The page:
We have hundreds of residents still displaced as a result of Matthew or that are still in the rebuilding process, but overnight last night we saw significant flooding on our barrier islands and historic downtown core.

I can tell you that we performed dozens of rescues already in the wee morning hours. We had a structural collapse. Waiting on confirmation of what we believed was a tornado touched down last night around midnight and several structure fires.

So, we 100 percent have our hands full, but we maintained our posture up. We believed we were going to be impacted from this storm. Early, the tract shifted west, but we maintained our posture here for readiness. So, we had all the resources that we need, but we have a long road ahead of us that appears they are moving forward.

CAMEROTA: It sure sounds like it. I mean, the idea that you already had to go out and do rescues and seeing car crashes and fires and all of that. I mean, based on what Chad Myers is telling us, our meteorologist, it sounds like it's just now coming to your neck of the woods. What is your -- how many people do you think are trapped? What's your plan for rescues over the next few hours?

AVILES: We're just going to continue to get to them as we can. I mean, what I would tell folks is if you have evacuated this area, you need to stay place in shelter where you are. If you evacuated, we had a mandatory evacuation of large zones A and B, if you left town as a result of those evacuations you need to stay where you are. It may be a while before we open up certain parts of town. We haven't even begun doing damage assessments yet, but the list is growing as we speak.

CAMEROTA: Chief, we're looking at the radar on the right side of our screen. Below me as we talking to see it is coming to you right now. This is -- what are the conditions like around you? How windy is it? Is it raining?

AVILES: No. It's very windy and rainy. We have about four to five feet of water on the streets right now. So, lots of downed trees. It's becoming challenging our responders to get out to some of these areas.

So, we are doing everything that we can. We're just asking folks to be patient and remain sheltered in place. Hopefully nobody decides to try to come out in this when the sun comes up.

CAMEROTA: Absolutely. We're happy to help you to get that word out. Everyone stay inside. Shelter in place. Chief Aviles, thank you very much for taking the time to talk to us. Best of luck down there today. AVILES: Appreciate it. See you on the other side.

CAMEROTA: Yes, absolutely.

Chris, wow, what a weekend you've had. Everyone has watching your reporting all weekend. Chris, it was so gripping to watch how the storm came in and all the conditions around you. We couldn't turn away. It was just incredible, the reporting that you and all of our colleagues have been doing from down there.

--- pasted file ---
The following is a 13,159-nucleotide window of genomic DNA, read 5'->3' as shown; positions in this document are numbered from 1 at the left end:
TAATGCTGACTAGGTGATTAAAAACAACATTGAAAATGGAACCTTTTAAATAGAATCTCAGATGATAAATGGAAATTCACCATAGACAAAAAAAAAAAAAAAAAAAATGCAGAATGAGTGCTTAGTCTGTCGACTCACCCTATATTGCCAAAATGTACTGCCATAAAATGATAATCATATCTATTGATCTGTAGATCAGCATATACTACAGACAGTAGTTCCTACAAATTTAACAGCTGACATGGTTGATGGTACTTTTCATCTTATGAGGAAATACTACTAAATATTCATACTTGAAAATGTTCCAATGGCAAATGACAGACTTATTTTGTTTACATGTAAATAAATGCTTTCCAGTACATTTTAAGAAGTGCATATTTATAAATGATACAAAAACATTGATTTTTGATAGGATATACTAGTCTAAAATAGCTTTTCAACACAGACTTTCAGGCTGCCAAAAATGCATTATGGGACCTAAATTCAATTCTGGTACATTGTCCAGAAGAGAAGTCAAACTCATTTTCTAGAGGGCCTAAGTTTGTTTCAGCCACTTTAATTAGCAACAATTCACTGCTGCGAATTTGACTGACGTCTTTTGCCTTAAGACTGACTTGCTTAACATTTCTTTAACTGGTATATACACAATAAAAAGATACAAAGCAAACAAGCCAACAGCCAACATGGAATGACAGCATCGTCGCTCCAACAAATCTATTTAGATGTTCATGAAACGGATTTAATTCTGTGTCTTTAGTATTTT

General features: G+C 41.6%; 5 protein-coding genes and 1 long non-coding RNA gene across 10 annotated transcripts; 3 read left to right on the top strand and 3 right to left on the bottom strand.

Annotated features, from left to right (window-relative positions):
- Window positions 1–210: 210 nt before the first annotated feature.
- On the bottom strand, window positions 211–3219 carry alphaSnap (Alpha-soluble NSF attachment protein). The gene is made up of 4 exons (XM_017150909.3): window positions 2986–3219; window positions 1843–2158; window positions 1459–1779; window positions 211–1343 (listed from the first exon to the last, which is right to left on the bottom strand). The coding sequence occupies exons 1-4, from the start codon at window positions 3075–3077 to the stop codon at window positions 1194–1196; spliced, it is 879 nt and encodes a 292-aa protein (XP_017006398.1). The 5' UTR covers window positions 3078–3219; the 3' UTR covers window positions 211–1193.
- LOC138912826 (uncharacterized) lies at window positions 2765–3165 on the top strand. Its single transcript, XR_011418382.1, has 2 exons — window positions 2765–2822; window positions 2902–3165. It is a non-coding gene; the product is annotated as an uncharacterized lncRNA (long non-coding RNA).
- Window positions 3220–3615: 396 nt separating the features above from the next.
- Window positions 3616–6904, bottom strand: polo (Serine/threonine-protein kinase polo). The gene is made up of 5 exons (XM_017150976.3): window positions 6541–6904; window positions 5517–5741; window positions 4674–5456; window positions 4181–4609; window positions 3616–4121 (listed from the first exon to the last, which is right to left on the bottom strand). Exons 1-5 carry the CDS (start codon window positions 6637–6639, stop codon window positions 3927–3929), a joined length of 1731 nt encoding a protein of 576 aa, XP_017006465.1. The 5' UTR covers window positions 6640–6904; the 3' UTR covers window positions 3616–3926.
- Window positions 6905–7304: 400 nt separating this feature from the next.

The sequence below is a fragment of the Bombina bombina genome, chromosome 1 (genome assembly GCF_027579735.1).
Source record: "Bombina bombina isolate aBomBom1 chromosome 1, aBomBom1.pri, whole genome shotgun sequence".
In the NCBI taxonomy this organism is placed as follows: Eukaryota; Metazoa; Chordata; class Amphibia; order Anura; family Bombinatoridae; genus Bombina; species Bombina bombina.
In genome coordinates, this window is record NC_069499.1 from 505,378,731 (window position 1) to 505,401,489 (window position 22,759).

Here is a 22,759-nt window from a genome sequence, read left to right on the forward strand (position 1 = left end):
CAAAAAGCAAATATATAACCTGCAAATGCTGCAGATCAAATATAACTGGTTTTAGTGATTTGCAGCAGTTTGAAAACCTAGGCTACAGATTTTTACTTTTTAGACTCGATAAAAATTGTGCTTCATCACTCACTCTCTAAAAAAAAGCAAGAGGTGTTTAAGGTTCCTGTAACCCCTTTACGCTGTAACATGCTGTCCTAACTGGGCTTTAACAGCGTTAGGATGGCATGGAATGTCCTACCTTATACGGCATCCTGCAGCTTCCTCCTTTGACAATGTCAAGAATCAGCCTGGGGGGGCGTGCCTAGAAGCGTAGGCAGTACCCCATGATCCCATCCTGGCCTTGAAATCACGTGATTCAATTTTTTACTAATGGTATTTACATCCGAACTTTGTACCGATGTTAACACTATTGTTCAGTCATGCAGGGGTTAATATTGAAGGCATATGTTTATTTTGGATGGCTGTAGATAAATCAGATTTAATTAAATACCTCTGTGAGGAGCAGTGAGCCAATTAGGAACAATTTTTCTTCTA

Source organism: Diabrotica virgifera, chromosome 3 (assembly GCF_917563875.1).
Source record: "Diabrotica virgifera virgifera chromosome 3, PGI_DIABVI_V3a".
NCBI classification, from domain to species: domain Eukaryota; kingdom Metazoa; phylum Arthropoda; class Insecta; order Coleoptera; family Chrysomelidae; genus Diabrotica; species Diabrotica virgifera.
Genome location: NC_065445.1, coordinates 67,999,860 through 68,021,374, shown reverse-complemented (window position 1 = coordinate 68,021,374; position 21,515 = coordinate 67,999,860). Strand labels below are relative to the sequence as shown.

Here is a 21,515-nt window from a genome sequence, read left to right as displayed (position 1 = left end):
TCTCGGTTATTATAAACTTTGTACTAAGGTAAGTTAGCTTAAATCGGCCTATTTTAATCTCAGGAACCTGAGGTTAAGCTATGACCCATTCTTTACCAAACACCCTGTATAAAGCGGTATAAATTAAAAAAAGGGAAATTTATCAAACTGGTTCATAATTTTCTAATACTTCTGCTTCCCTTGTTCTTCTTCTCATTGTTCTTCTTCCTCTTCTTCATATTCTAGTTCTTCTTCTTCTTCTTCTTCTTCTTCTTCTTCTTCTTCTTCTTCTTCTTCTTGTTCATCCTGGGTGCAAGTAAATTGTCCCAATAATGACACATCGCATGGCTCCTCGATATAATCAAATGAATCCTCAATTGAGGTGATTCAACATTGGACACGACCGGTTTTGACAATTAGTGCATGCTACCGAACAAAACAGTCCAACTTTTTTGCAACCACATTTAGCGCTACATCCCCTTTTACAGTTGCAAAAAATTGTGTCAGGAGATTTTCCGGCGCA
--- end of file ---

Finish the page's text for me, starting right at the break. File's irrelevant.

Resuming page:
CUOMO: Team was an all the right places and everybody did what they need to do. The problem is the job was as necessary as it was and is. I can't tell you how many first responders. Loosely set up networks during these types of disasters for information and communication.

First responders really only know what they're telling them until they can get outside. Here in Naples, it's locals who cleared the streets. We haven't seen emergency services vehicles yet. That's not a criticism. It's about safety.

So, the light of day is going to create a whole new wave of need, of concern, of desperation. That's why we're staying away from fatality numbers. It's too early to tell. Even real injuries, property damage, where is it worse? We don't know and it's still ongoing.

So, for example, let's take a break now. When we come back, at least Miami was spared. Do you remember that part of the story that the track was shifting they'll be OK? No, they weren't OK. They got pounded for hour after hour, the flooding, devastation, damage. We're going to show you when we come back just what Hurricane Irma has done and may still do. Stay with us.



CUOMO: Hurricane Irma still punishing Florida, a Category 1 hurricane making its way north and starting now to shift across the state. This was never anticipated to be as widespread as persistent, and now, as devastating as Hurricane Irma is proving to be.

Let's take Miami, for example. Here in Naples we had major, major wind gusts, the biggest they've seen in the state so far, but the duration of pounding and water and flooding and damage that Miami has seen and is still seeing took everyone by surprise.

Rosa Flores has braved that storm with the rest of the CNN team in place and you're going to tell us a story of a city that is absolutely affected in every way by a hurricane.

ROSA FLORES, CNN CORRESPONDENT: You know, Chris, the heavy winds here in downtown Miami snapped cranes. They uprooted trees like the one that you see behind me. We saw three and a half feet of storm surge that turned one of the streets in the financial district into a raging river.

Like you mentioned, Miami did not see the destruction of the eye of the storm, but that doesn't mean that the city was spared.


[05:25:05] FLORES (voice-over): Hurricane Irma walloping the sunshine state from coast to coast making landfall in Florida as a Category 4. The 400-mile wide storm leaving the low-lying Florida Keys under water.